The “type-B” paper I used appears to be 110kg in weight, while what I see for sale today seems to be a heavier 135kg. You may be able to find this at stores or websites that specialize in Asian stationery; I picked mine up from a Japanese-language bookstore, a very long time ago — along with some screentones, which I was able to use on this paper.

This is actually a really nice and smooth paper to use with the Multiliners, which made me happy when I could produce internal line variation via changing pressure and “flicking” the Multiliner up at the end of a stroke. (Though, never bear down on a multiliner; it’s just sad when they break.) Deleter’s Comic manuscript paper feels relatively hard, as well. So far as translucency goes, it is essentially fairly opaque: it seems to be more of a base layer than an overlay. Tracing over pencil roughs onto this paper would require physical backlighting…if it could be done satisfactorily at all.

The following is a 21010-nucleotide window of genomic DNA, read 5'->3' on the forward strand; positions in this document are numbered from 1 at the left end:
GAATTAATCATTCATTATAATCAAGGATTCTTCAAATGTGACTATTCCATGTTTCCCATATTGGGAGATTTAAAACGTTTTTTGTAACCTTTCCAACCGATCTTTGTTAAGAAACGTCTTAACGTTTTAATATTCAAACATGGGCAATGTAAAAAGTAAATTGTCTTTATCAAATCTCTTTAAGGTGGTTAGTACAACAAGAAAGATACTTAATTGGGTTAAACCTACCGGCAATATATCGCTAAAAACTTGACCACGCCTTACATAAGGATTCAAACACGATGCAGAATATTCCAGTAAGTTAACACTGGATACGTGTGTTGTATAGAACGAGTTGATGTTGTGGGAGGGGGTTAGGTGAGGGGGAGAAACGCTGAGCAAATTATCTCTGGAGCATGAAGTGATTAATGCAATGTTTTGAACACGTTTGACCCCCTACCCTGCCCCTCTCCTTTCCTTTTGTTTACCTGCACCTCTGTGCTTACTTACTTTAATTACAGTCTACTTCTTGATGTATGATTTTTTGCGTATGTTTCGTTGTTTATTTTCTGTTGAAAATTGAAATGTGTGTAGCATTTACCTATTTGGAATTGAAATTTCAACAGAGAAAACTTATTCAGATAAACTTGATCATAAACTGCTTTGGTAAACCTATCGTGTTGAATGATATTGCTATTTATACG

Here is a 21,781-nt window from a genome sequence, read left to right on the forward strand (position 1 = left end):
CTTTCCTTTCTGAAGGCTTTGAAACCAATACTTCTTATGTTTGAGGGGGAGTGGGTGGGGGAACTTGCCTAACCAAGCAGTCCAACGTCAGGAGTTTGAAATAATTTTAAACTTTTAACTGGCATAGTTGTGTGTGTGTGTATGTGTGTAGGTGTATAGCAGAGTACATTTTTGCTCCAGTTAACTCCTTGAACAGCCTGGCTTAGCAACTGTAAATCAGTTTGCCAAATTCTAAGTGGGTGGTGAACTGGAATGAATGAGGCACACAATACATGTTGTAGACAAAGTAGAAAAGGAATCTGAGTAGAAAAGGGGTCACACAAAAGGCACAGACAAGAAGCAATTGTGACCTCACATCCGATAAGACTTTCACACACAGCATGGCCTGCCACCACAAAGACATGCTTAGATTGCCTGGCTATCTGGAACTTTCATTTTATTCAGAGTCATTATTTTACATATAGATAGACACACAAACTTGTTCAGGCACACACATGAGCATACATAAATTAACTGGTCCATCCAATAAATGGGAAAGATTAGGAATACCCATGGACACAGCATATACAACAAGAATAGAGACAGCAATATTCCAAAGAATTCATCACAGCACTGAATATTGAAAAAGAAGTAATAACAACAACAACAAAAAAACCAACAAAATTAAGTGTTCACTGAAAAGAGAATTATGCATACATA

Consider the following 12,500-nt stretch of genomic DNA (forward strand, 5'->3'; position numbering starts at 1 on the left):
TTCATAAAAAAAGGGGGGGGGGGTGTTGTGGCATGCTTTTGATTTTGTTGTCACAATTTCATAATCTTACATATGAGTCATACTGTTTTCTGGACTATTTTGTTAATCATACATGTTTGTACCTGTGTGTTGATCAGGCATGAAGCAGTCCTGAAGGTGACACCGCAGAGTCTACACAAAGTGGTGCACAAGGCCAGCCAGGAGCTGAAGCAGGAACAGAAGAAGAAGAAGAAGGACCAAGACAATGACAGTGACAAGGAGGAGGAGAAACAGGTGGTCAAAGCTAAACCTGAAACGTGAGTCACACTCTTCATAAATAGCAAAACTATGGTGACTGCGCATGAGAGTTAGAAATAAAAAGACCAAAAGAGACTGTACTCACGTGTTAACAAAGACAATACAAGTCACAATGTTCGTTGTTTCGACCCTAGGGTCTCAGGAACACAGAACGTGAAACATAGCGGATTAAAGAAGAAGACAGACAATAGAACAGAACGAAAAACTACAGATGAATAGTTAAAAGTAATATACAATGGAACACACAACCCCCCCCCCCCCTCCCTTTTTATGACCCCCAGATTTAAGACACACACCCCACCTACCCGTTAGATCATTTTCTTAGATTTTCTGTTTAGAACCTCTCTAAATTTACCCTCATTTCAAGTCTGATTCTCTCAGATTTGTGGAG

The Deleter Comic Manuscript Paper (not the Deleter NEOPIKO Paper Pad, which is expressly made to take NEOPIKO alcohol markers, though it also works with other alcohol markers) took the Copics relatively well, but there are white speckles in many of my “colors” (I used my Cool Grey series from C10 to C00, plus Black [100], and didn’t test any of the alcohol markers with actual chroma, or [noticeable] color values).

As well…I don’t know how to say this, but the Comic paper soaks up a lot more ink than the Marker papers, so it’s easier to get unintended color variation by just pressing more firmly with a brush nib. This is the same issue I found with the Deleter NEOPIKO paper, but it’s less pronounced in the Deleter Comic paper.